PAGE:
Reservoir Sampling

There is a huge set S of numbers of size N that can’t fit in the memory. Choose K of elements from the stream randomly, with equal probability of being selected.

Without to much introduction, let’s just say that the answer to the problem is Reservoir Sampling. An example code could look like:

std::vector<int> reservoir_sampling(Stream S; unsigned long long N, unsigned int K){
 unsigned long long i = 0;
 std::vector<int> reservoir;
 // fill the reservoir
 for(; i < K; ++i)

 // replace if needed
 for(; i < N; ++i){
  int next_token =;
  unsigned int r = rand() % i;
  if(r < K)reservoir[i] = next_token;
 return reservoir;

Check if for a given matrix size, you are able to visit every cell

This problem was described in TopCoder SRM 594, but it’s simplification is described above. To sum up, we are given a matrix of size N, M and we need to check if it’s feasible to visit every cell in the matrix, traveling from cell to cell according to a simple rule: from position [i, j] we may go only to [i+1, j+1]. This problem is REALLY cool and strongly encourage you to read the solution when you got here!

The simplest solution would be just to create such a matrix and then start visiting it, until we realize we can’t visit it completely, or we do it. What should be a starting position of such a traversal? As we need to visit all the cells, we may choose randomly any of them as a starting position. However the solution would work, it’s not satisfactory as the complexity is O(M*N), what sucks.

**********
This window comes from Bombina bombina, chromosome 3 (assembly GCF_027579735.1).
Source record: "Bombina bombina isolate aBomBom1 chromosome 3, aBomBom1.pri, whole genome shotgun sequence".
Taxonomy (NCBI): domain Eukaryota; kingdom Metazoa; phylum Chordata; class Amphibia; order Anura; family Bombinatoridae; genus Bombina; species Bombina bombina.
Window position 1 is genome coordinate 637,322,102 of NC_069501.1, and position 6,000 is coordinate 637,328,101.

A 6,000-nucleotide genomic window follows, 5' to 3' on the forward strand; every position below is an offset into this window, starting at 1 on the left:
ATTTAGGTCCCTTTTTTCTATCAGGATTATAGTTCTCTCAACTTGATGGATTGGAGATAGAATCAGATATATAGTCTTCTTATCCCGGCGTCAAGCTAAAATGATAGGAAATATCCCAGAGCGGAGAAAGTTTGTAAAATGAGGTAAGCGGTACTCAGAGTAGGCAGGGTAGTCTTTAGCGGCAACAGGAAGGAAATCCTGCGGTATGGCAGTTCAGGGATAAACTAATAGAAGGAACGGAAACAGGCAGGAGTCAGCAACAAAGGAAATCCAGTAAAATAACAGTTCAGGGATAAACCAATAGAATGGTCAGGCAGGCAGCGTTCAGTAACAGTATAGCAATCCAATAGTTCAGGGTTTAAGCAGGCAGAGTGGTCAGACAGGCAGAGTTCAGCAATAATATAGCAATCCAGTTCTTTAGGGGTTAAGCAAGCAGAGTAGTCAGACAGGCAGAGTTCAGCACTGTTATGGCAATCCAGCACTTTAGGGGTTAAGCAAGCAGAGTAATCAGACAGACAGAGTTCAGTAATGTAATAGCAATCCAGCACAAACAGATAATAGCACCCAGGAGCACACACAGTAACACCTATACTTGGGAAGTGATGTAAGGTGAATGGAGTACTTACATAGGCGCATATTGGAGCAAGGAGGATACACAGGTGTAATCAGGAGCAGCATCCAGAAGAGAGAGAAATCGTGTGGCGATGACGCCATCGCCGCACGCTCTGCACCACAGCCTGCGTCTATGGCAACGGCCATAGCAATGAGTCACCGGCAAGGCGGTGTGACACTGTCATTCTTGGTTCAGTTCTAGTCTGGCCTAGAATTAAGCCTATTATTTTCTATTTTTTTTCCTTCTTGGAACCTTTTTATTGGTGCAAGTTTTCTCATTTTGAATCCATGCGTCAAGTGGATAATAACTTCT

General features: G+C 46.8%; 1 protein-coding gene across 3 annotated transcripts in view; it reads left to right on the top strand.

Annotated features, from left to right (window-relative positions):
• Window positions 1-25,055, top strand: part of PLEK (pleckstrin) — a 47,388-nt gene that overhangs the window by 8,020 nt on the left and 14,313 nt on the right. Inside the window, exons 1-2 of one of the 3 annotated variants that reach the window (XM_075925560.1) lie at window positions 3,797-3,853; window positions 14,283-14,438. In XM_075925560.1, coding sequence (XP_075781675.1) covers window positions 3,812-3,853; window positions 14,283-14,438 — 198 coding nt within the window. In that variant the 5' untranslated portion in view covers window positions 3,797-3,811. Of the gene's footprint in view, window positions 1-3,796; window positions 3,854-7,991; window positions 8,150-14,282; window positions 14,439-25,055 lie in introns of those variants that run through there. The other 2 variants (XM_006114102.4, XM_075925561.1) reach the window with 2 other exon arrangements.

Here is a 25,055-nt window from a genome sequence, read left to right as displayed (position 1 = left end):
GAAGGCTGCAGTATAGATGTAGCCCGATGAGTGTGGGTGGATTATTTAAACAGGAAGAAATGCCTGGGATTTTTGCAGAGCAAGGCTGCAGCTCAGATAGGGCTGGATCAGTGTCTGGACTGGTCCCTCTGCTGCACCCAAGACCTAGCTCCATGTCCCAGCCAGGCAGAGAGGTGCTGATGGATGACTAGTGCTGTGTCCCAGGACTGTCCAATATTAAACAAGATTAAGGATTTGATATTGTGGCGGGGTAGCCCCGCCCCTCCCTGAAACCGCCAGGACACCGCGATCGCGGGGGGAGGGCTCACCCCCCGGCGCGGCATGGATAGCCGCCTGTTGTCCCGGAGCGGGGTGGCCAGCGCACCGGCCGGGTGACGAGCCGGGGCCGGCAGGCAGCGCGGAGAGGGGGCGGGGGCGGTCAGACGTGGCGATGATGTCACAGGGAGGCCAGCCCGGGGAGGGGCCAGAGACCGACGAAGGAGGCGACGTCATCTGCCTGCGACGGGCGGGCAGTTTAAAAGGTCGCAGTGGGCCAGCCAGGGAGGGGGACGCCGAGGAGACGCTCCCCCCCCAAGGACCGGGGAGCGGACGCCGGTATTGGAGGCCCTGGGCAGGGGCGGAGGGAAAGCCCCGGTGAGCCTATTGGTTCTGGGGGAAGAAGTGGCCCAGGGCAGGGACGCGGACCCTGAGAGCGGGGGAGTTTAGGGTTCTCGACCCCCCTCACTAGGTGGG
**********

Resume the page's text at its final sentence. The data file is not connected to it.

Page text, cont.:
Instead of thinking about the algorithm it would be good to stop here for a while and wonder when the matrix might be fully visited.

Did you really think? Ok, so then surely you know the solution. Anyway I will provide it here for those who cheated. The answer is: when the GCD of M, N is 0. Why? Because in this case the Lowest Common Multiple will be equal to M*N. And add it this information to your heart. What does it mean for us? It means the first element that is going to be visited second time, will be visited after M*N moves. As the size of the matrix is M*N, it means that all the elements of the matrix will be visited before we will reach an element the second time. Otherwise, when we meet an element already visited, before M*N steps we are sure that skipped some cells and we will never reach them, as the traversing methods remains the same.